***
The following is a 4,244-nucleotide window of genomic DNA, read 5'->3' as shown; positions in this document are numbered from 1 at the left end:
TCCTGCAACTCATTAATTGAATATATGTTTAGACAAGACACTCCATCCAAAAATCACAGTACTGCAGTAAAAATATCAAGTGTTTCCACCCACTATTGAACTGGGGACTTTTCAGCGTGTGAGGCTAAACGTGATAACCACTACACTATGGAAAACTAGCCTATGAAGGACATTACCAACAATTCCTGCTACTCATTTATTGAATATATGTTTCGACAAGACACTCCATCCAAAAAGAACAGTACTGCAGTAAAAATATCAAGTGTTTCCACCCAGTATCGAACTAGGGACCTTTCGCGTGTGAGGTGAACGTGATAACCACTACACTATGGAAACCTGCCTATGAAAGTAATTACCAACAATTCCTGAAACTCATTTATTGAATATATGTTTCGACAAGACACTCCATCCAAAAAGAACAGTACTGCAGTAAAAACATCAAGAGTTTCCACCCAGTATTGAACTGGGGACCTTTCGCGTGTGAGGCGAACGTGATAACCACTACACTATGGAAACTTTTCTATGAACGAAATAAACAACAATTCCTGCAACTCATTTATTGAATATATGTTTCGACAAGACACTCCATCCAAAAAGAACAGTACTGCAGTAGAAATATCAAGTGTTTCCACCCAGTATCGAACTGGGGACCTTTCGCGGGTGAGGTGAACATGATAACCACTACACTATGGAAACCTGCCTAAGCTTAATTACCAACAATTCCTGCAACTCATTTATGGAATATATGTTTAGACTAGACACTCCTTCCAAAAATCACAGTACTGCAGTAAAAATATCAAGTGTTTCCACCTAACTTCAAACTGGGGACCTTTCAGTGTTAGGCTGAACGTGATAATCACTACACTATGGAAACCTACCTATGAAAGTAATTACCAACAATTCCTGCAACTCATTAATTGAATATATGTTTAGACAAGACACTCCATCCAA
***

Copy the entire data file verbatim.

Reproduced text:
The following is a 4,244-nucleotide window of genomic DNA, read 5'->3' as shown; positions in this document are numbered from 1 at the left end:
TCCTGCAACTCATTAATTGAATATATGTTTAGACAAGACACTCCATCCAAAAATCACAGTACTGCAGTAAAAATATCAAGTGTTTCCACCCACTATTGAACTGGGGACTTTTCAGCGTGTGAGGCTAAACGTGATAACCACTACACTATGGAAAACTAGCCTATGAAGGACATTACCAACAATTCCTGCTACTCATTTATTGAATATATGTTTCGACAAGACACTCCATCCAAAAAGAACAGTACTGCAGTAAAAATATCAAGTGTTTCCACCCAGTATCGAACTAGGGACCTTTCGCGTGTGAGGTGAACGTGATAACCACTACACTATGGAAACCTGCCTATGAAAGTAATTACCAACAATTCCTGAAACTCATTTATTGAATATATGTTTCGACAAGACACTCCATCCAAAAAGAACAGTACTGCAGTAAAAACATCAAGAGTTTCCACCCAGTATTGAACTGGGGACCTTTCGCGTGTGAGGCGAACGTGATAACCACTACACTATGGAAACTTTTCTATGAACGAAATAAACAACAATTCCTGCAACTCATTTATTGAATATATGTTTCGACAAGACACTCCATCCAAAAAGAACAGTACTGCAGTAGAAATATCAAGTGTTTCCACCCAGTATCGAACTGGGGACCTTTCGCGGGTGAGGTGAACATGATAACCACTACACTATGGAAACCTGCCTAAGCTTAATTACCAACAATTCCTGCAACTCATTTATGGAATATATGTTTAGACTAGACACTCCTTCCAAAAATCACAGTACTGCAGTAAAAATATCAAGTGTTTCCACCTAACTTCAAACTGGGGACCTTTCAGTGTTAGGCTGAACGTGATAATCACTACACTATGGAAACCTACCTATGAAAGTAATTACCAACAATTCCTGCAACTCATTAATTGAATATATGTTTAGACAAGACACTCCATCCAA